Quantifying the Severity of Adverse Drug Reactions Using Social Media: Network Analysis

J Med Internet Res. 2021 Oct 21;23(10):e27714. doi: 10.2196/27714.


Background: Adverse drug reactions (ADRs) affect the health of hundreds of thousands of individuals annually in the United States, with associated costs of hundreds of billions of dollars. The monitoring and analysis of the severity of ADRs is limited by the current qualitative and categorical systems of severity classification. Previous efforts have generated quantitative estimates for a subset of ADRs but were limited in scope because of the time and costs associated with the efforts.

Objective: The aim of this study is to increase the number of ADRs for which there are quantitative severity estimates while improving the quality of these severity estimates.

Methods: We present a semisupervised approach that estimates ADR severity by using social media word embeddings to construct a lexical network of ADRs and perform label propagation. We used this method to estimate the severity of 28,113 ADRs, representing 12,198 unique ADR concepts from the Medical Dictionary for Regulatory Activities.

Results: Our Severity of Adverse Events Derived from Reddit (SAEDR) scores have good correlations with real-world outcomes. The SAEDR scores had Spearman correlations of 0.595, 0.633, and -0.748 for death, serious outcome, and no outcome, respectively, with ADR case outcomes in the Food and Drug Administration Adverse Event Reporting System. We investigated different methods for defining initial seed term sets and evaluated their impact on the severity estimates. We analyzed severity distributions for ADRs based on their appearance in boxed warning drug label sections, as well as for ADRs with sex-specific associations. We found that ADRs discovered in the postmarketing period had significantly greater severity than those discovered during the clinical trial (P<.001). We created quantitative drug-risk profile (DRIP) scores for 968 drugs that had a Spearman correlation of 0.377 with drugs ranked by the Food and Drug Administration Adverse Event Reporting System cases resulting in death, where the given drug was the primary suspect.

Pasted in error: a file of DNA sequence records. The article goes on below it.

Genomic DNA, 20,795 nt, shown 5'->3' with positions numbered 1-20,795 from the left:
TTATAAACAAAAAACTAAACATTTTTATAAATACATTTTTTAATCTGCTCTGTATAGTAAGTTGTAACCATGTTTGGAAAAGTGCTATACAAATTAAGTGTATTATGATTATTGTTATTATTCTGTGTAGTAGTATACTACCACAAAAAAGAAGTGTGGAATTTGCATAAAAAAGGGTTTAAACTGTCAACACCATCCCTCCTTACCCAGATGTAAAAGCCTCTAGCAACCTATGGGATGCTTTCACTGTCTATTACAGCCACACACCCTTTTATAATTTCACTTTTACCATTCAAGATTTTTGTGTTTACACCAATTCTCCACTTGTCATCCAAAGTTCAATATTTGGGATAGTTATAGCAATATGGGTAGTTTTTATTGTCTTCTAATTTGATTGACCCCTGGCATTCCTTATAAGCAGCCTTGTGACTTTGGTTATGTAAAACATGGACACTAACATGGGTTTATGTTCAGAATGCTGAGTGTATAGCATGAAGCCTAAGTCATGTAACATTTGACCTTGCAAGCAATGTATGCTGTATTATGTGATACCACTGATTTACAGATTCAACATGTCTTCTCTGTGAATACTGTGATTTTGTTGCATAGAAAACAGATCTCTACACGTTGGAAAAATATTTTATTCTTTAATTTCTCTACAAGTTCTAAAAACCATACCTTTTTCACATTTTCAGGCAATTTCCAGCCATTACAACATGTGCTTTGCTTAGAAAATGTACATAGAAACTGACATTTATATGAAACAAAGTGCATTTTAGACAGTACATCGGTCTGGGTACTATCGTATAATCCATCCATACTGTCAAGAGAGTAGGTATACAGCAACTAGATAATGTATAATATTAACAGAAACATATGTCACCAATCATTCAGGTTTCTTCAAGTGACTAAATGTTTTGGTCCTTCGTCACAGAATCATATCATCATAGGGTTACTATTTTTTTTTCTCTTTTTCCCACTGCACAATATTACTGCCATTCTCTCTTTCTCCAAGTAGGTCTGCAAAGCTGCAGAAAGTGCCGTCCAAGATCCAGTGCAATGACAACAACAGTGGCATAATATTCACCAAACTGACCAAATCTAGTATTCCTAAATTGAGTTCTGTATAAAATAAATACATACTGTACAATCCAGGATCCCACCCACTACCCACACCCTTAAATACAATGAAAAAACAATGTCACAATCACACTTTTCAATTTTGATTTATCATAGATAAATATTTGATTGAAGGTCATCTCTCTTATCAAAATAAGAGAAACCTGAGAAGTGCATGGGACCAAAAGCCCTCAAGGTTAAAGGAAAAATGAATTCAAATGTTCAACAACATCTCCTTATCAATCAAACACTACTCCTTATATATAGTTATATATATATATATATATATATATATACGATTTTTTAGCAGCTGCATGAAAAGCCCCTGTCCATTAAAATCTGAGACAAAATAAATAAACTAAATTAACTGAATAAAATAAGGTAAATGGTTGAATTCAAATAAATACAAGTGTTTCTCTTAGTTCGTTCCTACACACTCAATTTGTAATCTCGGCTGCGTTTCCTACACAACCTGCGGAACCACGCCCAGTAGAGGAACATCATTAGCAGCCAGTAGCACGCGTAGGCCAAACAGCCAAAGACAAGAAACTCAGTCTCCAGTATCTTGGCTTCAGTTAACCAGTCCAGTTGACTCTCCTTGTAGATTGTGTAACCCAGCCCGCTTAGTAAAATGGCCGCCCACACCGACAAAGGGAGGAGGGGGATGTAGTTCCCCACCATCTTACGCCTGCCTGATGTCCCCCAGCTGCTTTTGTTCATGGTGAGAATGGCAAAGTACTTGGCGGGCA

Conclusions: Our SAEDR and DRIP scores are well correlated with the real-world outcomes of the entities they represent and have demonstrated utility in pharmacovigilance research. We make the SAEDR scores for 12,198 ADRs and the DRIP scores for 968 drugs publicly available to enable more quantitative analysis of pharmacovigilance data.

Keywords: adverse drug reactions; drug safety; machine learning; network analysis; pharmacovigilance; social media; social media for health; word embeddings.

Publication types

  • Research Support, N.I.H., Extramural
  • Research Support, U.S. Gov't, Non-P.H.S.

MeSH terms

  • Adverse Drug Reaction Reporting Systems
  • Drug Labeling
  • Drug-Related Side Effects and Adverse Reactions*
  • Female
  • Humans
  • Male
  • Pharmacovigilance
  • Social Media*